In my previous post, I covered the first two days of JavaOne and Oracle OpenWorld. I’ll cover the rest of the week’s highlights in this post.
Blockchain and the Internet of Things (IoT)
This presentation was interesting in that it talked about different ways that blockchain and alt-chain technologies (like “pegged sidechains”) might be used in the Internet of Things. It also introduces one company (Blockstream) who is using pegged sidechains to extend Bitcoin and blockchains for micropayments, smart contracts and property registries. This paper also introduces the concept of “Sensing as a Service” – an emerging business model for the Internet of Things.
Shenandoah Garbage Collector
Shenandoah is billed as an “ultra-low pause time garbage collector for OpenJDK”. In this presentation, Christine Flood from Red Hat gave an update on Shenandoah and their latest performance benchmarks. Their goal is to be able to garbage collect very large heaps (100+ GB) with <10 milliseconds pause time. Their GC pause times are proportional to the number of threads, not the heap size. Their latest SpecJBB2015 benchmarks are around 34 milliseconds (average – max is around 320-380ms).
Studio Performance Analyzer
This was the last session on the last day of JavaOne and I’m glad I stayed around for it. This may be one of the best-kept secrets out there – this is a free profiling tool that can be used to identify bottlenecks in Java, C and C++ applications on Linux and Solaris operating systems on x86 and SPARC architectures. Probably not a tool for everyday use but it looks like a tool that would give us additional insight that picks up where Dynatrace leaves off. Here is their website.
Another not-so-well-known nugget: Oracle has a Labs division that it inherited with its purchase of Sun Microsystems in 2010. I attended one of their presentations on PGX (Parallel Graph Analytics), an in-memory parallel graph processing system (think Neo4j and GraphX). If you’re interested in what ever became of Sun Labs, here is a list of the current projects they are working on.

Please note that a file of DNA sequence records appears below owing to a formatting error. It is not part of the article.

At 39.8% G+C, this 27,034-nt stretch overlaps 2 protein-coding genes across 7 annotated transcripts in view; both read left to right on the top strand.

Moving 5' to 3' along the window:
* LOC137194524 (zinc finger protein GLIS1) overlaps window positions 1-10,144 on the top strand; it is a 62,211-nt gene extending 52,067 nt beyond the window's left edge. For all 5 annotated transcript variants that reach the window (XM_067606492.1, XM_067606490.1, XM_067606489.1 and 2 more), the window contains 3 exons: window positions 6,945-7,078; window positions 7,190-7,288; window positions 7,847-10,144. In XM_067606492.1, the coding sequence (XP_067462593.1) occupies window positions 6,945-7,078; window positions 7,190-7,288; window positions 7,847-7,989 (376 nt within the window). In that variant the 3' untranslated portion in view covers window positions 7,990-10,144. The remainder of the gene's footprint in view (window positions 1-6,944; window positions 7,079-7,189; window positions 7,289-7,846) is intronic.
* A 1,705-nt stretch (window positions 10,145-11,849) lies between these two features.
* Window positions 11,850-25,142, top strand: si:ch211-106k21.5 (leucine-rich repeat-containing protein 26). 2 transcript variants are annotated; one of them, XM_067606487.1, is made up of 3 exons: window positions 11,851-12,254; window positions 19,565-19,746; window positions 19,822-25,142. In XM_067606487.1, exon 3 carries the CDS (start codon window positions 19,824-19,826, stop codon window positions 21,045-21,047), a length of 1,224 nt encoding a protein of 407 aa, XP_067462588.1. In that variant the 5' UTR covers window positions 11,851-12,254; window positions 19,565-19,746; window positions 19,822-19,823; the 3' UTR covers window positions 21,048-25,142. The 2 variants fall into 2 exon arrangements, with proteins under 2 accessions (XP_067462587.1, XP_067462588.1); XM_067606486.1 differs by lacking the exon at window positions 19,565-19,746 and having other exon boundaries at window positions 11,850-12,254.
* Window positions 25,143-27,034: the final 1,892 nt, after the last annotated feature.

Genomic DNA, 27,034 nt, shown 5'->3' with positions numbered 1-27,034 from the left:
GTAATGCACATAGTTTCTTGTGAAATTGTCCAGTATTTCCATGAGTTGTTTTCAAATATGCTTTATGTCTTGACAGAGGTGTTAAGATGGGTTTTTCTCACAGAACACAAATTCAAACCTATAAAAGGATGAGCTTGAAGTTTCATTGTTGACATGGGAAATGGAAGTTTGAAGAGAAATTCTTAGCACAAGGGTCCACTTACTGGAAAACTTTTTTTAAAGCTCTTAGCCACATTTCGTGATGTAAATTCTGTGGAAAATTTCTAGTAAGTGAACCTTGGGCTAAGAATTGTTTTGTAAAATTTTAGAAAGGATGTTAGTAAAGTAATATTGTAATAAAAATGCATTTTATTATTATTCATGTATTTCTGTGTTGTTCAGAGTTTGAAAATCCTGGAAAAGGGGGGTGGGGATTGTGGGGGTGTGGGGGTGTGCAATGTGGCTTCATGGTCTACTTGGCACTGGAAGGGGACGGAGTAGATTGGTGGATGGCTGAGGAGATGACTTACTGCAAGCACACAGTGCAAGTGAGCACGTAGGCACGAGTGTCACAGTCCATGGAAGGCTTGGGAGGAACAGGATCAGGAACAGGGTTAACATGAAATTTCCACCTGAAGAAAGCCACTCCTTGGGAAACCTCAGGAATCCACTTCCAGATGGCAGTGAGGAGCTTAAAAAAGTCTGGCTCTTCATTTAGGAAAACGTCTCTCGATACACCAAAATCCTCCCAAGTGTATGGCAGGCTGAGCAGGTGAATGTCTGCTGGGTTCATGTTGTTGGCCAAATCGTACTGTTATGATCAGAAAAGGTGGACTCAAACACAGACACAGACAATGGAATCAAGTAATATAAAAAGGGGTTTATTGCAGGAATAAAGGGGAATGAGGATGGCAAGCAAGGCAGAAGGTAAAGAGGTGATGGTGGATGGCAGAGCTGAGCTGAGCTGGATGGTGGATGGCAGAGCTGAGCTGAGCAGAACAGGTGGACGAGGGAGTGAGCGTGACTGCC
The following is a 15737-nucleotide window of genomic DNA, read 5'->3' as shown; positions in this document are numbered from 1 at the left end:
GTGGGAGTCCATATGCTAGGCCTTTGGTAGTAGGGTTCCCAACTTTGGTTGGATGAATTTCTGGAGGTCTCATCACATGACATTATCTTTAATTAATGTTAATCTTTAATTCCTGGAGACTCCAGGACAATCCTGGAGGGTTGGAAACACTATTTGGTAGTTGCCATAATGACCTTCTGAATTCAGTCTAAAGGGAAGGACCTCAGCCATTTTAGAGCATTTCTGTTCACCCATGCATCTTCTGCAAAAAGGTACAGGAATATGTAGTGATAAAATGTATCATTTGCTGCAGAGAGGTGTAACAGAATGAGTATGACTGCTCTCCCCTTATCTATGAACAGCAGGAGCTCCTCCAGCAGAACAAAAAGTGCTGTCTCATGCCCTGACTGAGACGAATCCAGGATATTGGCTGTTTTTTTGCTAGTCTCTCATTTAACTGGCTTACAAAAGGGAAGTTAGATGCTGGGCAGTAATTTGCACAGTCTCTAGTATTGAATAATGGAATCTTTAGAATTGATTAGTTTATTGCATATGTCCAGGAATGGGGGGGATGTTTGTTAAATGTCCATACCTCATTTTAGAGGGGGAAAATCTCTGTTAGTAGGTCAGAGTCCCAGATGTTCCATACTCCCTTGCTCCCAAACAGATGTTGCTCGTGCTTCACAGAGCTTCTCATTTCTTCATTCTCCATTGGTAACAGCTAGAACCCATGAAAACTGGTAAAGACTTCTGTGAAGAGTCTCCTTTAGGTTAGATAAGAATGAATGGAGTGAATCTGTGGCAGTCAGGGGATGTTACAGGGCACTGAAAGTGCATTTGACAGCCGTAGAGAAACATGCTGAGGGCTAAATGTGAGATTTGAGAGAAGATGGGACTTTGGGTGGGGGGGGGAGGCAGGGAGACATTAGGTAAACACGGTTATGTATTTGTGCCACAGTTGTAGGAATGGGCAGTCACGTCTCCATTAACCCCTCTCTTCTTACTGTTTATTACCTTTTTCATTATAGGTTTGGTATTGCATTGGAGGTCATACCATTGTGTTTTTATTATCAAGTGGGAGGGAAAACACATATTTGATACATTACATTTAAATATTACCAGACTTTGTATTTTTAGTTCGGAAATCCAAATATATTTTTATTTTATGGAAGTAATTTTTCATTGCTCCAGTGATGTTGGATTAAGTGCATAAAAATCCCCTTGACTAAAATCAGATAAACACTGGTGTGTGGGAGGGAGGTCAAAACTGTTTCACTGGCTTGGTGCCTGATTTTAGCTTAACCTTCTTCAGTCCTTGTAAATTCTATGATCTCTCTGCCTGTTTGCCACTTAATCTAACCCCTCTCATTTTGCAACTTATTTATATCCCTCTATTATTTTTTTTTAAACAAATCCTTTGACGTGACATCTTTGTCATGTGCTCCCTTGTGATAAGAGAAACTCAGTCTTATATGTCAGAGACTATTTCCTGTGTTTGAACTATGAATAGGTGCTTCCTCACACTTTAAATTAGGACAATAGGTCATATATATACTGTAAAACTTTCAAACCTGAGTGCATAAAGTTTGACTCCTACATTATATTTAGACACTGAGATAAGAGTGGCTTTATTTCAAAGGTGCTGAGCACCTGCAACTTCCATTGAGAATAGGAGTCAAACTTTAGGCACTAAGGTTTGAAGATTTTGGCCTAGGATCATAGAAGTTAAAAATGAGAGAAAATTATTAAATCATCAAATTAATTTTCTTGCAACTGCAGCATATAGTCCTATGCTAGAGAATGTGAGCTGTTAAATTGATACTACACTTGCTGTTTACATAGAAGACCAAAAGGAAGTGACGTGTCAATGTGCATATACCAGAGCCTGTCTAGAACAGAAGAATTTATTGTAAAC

Connor McDonald gave this entertaining presentation that lists some of the new SQL features in Oracle 12c. He mentioned his favorites, including:
- temporal validity
- user-defined functions (using a WITH clause)
- Top-N query simplifications (e.g. “FETCH FIRST x ROWS…”)
- pagination (e.g. “OFFSET x ROWS FETCH NEXT y ROWS…”)
- new join syntax – CROSS APPLY and OUTER APPLY
He mentioned that he thinks that one of the most intriguing new features in SQL is pattern recognition. A new MATCH_RECOGNIZE clause allows you to answer questions such as:
- “Find 10 consecutive deposits in a 24 hour period, then a withdrawal within three days of the last deposit, at a different outlet” – banking
- “What is the longest losing streak for customers since the start of the month” – online gambling
You can find out more about MATCH_RECOGNIZE in this manual.
Finally – a quote that I’ve heard before that one of the presenters included:
“Always code as if the person who ends up maintaining your code is a psychopathic killer who knows where you live.”
– source unknown
All in all – a good week – lots of good presentations and food for thought.